Sleep is a phenomenon that has always aroused the interest of human beings, as it is a phenomenon as curious as it is disturbing. At first it was believed that it was an almost supernatural state in which man could come into contact with the divinities, and even visualize future events. The rulers had sages who interpreted their dreams to guide them on the best way to lead their nations.
The development of science has made much of this thought disappear and, in turn, has made it possible to know part of the processes that occur during sleep. Still, we are still far from fully understanding them.
The mystery of dreams
Sigmund Freud found in the content of dreams (the dreamlike) a luxurious way to access the human unconscious. Thus he was able to establish that the mind symbolically represented his fears, memories and desires while he slept. He postulated then that the dream content is a kind of puzzle, which can be deciphered.
In the field of psychoneurology, sleep has been approached in a different way. Scientists have studied the changes that occur in the brain when we are asleep. This has allowed them to understand the physiology of sleep and establish some of the processes that occur during it. For this they have used various experiments.
Researchers have found evidence that during sleep the brain processes the information it has acquired during wakefulness. Not only does it reinforce memories, but it also purifies them by taking what is essential and detaching itself from the most irrelevant elements.
But the matter does not end there. It was also found that the brain manages to establish relationships between data and makes an effort to solve problems that may have seemed insoluble to us when we were awake. The case of Friedrich Kekulé is famous , who was able to find the structure of Benzene while he was asleep, although he had not been able to do so while awake.
These findings about sleep seem the product of fiction. But in reality they are the result of hundreds of studies that have been carried out at different times and in various places in the world. First it was Aserinsky and Kleitman, two physiologists at the University of Chicago, who found sleep cycles.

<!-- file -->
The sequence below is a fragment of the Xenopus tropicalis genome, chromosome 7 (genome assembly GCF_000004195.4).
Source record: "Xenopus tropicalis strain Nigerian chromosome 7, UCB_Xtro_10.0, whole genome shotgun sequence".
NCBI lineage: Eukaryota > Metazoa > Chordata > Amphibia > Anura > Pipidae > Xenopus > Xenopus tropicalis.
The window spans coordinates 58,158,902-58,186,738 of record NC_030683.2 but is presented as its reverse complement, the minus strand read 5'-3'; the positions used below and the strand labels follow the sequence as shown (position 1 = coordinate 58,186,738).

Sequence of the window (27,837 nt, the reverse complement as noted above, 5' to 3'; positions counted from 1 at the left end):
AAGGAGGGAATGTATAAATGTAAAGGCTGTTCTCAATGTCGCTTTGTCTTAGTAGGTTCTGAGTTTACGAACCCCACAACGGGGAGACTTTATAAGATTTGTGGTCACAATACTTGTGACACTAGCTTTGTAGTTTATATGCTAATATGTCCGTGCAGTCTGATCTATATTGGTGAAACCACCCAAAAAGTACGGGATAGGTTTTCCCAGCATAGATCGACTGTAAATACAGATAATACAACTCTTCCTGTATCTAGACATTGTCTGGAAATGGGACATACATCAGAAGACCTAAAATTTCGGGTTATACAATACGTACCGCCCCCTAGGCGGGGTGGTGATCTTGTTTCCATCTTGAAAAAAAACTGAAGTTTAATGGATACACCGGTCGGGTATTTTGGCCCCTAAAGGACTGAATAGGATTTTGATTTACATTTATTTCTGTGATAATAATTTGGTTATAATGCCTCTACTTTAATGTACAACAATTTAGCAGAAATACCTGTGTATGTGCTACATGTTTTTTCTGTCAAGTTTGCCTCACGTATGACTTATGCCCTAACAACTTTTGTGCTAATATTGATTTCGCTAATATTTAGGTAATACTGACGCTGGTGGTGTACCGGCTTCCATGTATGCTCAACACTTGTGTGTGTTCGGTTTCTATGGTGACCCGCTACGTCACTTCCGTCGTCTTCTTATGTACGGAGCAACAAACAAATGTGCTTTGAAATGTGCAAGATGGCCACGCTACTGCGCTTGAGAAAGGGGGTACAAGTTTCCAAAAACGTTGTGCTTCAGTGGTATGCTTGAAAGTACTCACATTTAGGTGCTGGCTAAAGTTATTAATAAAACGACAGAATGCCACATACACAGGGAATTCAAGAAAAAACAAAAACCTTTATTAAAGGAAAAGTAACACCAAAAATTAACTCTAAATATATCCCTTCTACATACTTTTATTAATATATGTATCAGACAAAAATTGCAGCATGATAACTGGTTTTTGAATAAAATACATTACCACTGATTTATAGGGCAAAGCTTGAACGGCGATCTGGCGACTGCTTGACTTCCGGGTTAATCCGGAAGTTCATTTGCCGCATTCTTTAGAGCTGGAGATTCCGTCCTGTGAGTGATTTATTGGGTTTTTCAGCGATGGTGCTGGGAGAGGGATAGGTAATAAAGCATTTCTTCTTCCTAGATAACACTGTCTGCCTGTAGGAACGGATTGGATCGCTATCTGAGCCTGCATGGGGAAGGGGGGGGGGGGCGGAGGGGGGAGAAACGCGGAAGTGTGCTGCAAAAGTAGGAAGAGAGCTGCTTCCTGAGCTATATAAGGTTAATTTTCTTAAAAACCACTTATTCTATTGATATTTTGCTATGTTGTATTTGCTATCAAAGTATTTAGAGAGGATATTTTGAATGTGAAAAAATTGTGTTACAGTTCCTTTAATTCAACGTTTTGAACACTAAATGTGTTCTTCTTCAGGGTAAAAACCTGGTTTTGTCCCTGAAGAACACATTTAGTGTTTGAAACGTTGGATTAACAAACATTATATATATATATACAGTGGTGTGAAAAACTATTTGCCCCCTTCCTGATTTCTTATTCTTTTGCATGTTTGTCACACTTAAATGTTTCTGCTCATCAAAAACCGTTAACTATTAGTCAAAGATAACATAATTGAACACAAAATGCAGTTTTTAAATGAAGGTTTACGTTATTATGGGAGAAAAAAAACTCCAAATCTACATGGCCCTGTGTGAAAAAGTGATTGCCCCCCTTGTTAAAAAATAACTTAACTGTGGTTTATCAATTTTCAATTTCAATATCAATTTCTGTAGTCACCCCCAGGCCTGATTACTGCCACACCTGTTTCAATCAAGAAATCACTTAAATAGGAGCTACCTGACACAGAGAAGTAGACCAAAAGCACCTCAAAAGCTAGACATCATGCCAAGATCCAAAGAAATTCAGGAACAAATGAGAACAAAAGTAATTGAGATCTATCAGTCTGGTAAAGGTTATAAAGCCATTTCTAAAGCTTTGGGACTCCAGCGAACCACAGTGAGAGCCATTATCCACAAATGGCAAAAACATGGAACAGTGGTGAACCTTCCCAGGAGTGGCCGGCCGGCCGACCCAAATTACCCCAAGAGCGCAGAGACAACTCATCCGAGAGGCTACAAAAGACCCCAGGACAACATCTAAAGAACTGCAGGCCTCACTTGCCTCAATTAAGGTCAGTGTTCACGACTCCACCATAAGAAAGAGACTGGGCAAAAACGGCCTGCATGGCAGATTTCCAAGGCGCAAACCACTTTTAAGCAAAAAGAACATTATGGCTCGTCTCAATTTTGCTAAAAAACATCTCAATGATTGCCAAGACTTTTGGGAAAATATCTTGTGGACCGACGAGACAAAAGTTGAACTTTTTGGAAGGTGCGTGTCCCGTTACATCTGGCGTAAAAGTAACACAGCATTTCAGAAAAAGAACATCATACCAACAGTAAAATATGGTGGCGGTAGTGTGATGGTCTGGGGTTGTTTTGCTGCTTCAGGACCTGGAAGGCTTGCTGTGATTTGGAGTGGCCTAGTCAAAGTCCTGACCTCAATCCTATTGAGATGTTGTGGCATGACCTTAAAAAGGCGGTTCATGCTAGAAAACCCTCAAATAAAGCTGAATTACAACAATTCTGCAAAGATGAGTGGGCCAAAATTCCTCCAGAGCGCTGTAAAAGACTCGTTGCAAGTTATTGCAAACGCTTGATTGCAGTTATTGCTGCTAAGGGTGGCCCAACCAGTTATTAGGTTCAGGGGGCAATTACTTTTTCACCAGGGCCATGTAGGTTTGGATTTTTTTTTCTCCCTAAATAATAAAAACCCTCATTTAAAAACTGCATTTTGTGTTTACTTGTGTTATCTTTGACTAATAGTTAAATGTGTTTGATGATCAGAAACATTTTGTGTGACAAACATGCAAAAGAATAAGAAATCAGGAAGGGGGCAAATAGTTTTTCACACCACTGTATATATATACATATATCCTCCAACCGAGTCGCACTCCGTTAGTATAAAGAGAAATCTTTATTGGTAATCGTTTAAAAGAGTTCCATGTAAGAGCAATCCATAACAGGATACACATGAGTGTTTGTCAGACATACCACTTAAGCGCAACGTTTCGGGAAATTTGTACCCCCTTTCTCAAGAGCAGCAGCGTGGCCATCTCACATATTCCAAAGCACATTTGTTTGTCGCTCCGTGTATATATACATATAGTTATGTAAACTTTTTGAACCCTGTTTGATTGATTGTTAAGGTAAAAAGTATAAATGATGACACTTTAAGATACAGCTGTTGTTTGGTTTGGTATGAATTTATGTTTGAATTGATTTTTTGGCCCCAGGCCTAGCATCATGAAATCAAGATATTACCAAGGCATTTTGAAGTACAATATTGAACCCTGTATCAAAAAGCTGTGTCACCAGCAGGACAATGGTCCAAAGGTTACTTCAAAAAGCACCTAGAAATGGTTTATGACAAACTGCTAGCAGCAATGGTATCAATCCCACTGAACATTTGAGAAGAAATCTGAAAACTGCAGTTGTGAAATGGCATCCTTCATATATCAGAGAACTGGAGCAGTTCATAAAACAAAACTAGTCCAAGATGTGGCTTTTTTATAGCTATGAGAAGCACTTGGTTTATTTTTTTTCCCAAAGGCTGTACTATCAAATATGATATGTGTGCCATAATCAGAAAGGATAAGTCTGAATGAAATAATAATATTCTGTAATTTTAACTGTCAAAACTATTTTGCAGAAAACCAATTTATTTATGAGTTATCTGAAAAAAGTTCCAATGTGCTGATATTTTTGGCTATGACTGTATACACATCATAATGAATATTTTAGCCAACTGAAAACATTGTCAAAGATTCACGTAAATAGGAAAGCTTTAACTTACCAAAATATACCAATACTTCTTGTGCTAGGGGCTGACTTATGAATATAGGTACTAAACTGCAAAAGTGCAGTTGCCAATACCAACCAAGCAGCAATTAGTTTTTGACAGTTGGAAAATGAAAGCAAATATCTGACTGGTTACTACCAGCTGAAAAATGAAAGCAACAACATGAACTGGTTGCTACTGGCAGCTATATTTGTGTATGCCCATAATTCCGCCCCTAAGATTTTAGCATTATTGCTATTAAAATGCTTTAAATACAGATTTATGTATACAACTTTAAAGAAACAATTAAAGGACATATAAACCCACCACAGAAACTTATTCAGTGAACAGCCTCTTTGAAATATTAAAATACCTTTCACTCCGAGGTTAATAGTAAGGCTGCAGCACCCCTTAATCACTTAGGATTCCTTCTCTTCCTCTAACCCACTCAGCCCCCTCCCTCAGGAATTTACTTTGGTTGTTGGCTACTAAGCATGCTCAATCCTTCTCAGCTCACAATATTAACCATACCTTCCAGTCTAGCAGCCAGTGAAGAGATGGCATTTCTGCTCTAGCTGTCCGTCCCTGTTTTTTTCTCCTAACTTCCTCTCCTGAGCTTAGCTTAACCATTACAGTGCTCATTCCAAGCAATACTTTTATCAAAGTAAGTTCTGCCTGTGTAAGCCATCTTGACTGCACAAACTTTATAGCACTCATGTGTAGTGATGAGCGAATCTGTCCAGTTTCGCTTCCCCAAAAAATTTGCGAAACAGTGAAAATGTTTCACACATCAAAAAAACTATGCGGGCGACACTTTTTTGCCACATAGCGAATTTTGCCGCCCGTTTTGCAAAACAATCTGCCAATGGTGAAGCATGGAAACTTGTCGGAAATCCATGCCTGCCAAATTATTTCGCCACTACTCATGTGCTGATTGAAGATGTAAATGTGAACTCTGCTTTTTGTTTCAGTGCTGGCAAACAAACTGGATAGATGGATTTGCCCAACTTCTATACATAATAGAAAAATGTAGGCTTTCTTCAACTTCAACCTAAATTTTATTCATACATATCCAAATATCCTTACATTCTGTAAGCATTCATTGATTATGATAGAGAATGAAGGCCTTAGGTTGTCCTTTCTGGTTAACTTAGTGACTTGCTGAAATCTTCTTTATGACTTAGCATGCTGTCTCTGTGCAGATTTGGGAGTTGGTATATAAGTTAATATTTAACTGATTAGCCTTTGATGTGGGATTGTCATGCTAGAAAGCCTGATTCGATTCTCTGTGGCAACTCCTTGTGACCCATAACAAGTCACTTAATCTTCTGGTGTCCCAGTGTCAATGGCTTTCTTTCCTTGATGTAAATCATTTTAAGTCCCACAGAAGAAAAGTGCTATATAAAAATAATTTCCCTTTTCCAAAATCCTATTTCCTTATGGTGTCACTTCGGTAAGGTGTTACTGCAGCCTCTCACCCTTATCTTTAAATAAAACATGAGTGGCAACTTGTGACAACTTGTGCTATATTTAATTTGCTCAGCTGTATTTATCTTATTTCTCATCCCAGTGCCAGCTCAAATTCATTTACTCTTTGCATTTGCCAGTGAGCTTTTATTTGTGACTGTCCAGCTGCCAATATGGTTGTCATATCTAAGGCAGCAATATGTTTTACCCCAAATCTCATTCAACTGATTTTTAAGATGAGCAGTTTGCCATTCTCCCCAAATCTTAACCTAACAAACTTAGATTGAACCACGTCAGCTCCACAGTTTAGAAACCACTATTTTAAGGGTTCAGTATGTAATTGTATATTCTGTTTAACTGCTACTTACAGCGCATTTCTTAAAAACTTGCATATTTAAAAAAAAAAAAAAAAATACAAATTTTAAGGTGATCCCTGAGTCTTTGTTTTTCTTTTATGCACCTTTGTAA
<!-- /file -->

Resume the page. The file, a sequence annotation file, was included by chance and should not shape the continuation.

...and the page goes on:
The two researchers were able to verify that during sleep there are phases of 90 minutes each. In REM, or rapid eye movement, brain activity is very similar to what occurs during wakefulness. Between one of these phases there is a “slow wave” activity. This corroborated that the brain is not passive while we are asleep.
These checks were followed by various studies. In 1994 two Israeli neurobiologists discovered that certain intellectual tasks could be performed better if a subject had slept at least six hours. In the years 2000 and 2006, new evidence appeared that allowed us to conclude that memories were fixed and refined during sleep.
The most interesting data appeared in 2007, when it was found that the brain learns while we are asleep. In several experiments that were done first with rats and then with humans, it was concluded that the brain continues to process data during sleep and that it is capable of performing analytical processes to establish patterns. That is why it is possible to solve sleep problems.
Memory is the function of the brain that seems most closely linked to sleep. It is not that while we are asleep there is a greater willingness to learn or memorize. Rather, it is that the brain continues to process what it has learned during the day, polishes it and organizes it. However, there are still many questions that have not been resolved.
The important thing is that, in one way or another, ancient cultures were right in assigning to sleep a more important role than that of simple rest. Perhaps dreams do not put us in conversation with the divinities, but they are a door to the infinite possibilities of the human brain.